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Hammer Museum lines up Gaines, Heatherwick, vampires and more

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The Hammer Museum announced on Wednesday exhibition plans for winter and spring that include the first L.A. solo show for Mexican artist Pedro Reyes and the first American show for the London-based Heatherwick architecture studio.

Another first: “Charles Gaines: Gridwork 1974-1989,” which comes to the Hammer from the Studio Museum in Harlem, and opens Feb. 7. It represents the first comprehensive survey of the prominent conceptual artist’s work while he lived and taught in Fresno, before he came to Los Angeles.

“It was an incredibly formative period of his career,” said senior curator Anne Ellegood, adding that Gaines’ work explores “how the irrational and unplanned can be embedded” in a structured system.

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“Provocations: The Architecture and Design of Heatherwick Studio,” which opens Feb. 20, will be the first American exhibition for English designer Thomas Heatherwick and is intended to coincide with the announcement of a major North American project by his studio.

Curator Aram Moshayedi described Heatherwick as a “seminal but under-recognized figure in North America.” He said that all of Heatherwick’s work starts with a specific question that changes with each new project.

For example, when he was working on a bench, he asked: “Can you squeeze a chair out of a machine the way you squeeze toothpaste out of a tube?” (Heatherwick’s answer: “Yes.”)

Other notable programming includes a novel dance project performed by Maria Hassabi from Jan. 31 to March 1. She and four other dancers will take over ancillary parts of the museum through what Moshayedi called “durational choreography.”

“She’s interested in stillness and how the body can inhabit stillness,” Moshayedi said.

These dances will continue all day, every day, for a month.

“It’s an eight-hour dance conceived in the museum, so don’t be shocked if you trip over a body,” Moshayedi said.

Another first for the Hammer is Reyes’ show, which opens Jan. 31. The artist’s work is socially and politically conscious, curator Ellegood said. In that spirit, his show will feature a two-day interactive component called “The People’s United Nation” or “pUN.”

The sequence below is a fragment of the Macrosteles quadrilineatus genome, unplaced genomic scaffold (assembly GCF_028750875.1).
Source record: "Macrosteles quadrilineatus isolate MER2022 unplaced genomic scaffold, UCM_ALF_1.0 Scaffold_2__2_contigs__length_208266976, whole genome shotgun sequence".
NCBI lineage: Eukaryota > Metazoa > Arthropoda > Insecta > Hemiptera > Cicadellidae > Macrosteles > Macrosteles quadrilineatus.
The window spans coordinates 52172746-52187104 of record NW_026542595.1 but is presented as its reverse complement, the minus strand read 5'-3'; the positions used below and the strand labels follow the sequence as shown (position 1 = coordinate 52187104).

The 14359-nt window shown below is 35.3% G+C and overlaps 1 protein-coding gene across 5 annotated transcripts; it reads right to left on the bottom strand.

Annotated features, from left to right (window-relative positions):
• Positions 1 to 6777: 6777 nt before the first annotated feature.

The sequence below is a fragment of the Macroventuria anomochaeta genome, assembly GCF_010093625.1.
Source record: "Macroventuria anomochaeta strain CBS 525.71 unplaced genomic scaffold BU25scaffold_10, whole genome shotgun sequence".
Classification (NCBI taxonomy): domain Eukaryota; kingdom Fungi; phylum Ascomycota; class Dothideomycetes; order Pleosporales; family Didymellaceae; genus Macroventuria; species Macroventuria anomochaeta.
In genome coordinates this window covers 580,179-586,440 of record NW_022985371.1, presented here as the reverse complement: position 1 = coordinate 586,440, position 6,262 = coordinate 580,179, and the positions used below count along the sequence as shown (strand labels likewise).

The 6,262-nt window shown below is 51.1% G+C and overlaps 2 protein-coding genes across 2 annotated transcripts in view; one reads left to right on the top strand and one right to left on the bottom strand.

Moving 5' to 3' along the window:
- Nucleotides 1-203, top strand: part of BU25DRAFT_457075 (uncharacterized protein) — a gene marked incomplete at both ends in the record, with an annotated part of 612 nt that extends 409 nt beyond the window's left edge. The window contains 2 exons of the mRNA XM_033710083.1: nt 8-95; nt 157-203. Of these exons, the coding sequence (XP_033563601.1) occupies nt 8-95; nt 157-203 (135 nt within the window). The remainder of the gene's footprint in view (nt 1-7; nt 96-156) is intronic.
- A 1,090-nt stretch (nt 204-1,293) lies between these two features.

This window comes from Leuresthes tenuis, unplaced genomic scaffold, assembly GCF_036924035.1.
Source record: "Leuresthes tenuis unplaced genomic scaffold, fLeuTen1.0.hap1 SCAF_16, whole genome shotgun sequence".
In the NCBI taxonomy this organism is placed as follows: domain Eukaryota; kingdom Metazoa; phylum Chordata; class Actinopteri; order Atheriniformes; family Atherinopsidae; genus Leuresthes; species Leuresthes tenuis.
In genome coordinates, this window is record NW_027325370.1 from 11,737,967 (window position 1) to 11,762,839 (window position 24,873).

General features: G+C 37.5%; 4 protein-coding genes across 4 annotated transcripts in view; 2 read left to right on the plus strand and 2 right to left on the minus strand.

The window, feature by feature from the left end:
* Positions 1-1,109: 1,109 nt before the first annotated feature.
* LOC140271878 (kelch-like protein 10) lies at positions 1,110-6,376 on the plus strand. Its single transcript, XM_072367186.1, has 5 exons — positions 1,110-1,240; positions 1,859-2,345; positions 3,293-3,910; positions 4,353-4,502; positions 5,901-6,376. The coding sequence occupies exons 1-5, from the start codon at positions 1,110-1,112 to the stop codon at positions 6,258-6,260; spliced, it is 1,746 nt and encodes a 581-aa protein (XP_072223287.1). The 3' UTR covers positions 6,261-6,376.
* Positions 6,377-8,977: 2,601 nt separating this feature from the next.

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For pUN, Reyes and the museum will gather people from all over Los Angeles that represent the heritage of each of the member states of the United Nations. Once found, these citizen delegates will participate in games and workshops that Reyes conceived dealing with political, social and environmental issues.

Also coming to the Hammer: the colorful wall paintings of Dutch artist Lily van der Stokker and a show with the self-explanatory title, “Apparitions: Frottages and Rubbings from 1860 to Now.”

“Despite the primitive nature of the technique, it has become important in many contemporary studios,” said curatorial associate Leslie Cozzi of the process of placing paper over an object and rubbing out an image.

Director of public programs Claudia Bestor laid out the museum’s plans for the yearlong series. The first is called “The Next Wave” and deals with pressing water issues around the world, including the global implications of rising sea levels, fracking and coral reef die-off.

The second is called “I Am Armenian” and marks the 100-year anniversary of the Armenian genocide, when Ottoman forces systematically murdered more than 1 million people. (Turkish authorities have long denied any campaign of systematic extermination.)

Rounding out the new programming is a film series called “The Contenders,” which screens notable films from the last year that the Hammer deems to have lasting significance. New York’s Museum of Modern Art is a partner, and MOMA’s chief curator of film, Rajendra Roy, said he most excited about “A Girl Walks Home Alone at Night,” directed by Los Angeles-based Iranian American director Ana Lily Amirpour. Roy described the film as “the best vampire-lesbian-Persian Western of the year.”

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Twitter: @jessicagelt

Corrected: An earlier version of this post misspelled Lily van der Stokker’s last name as van der Sokker.

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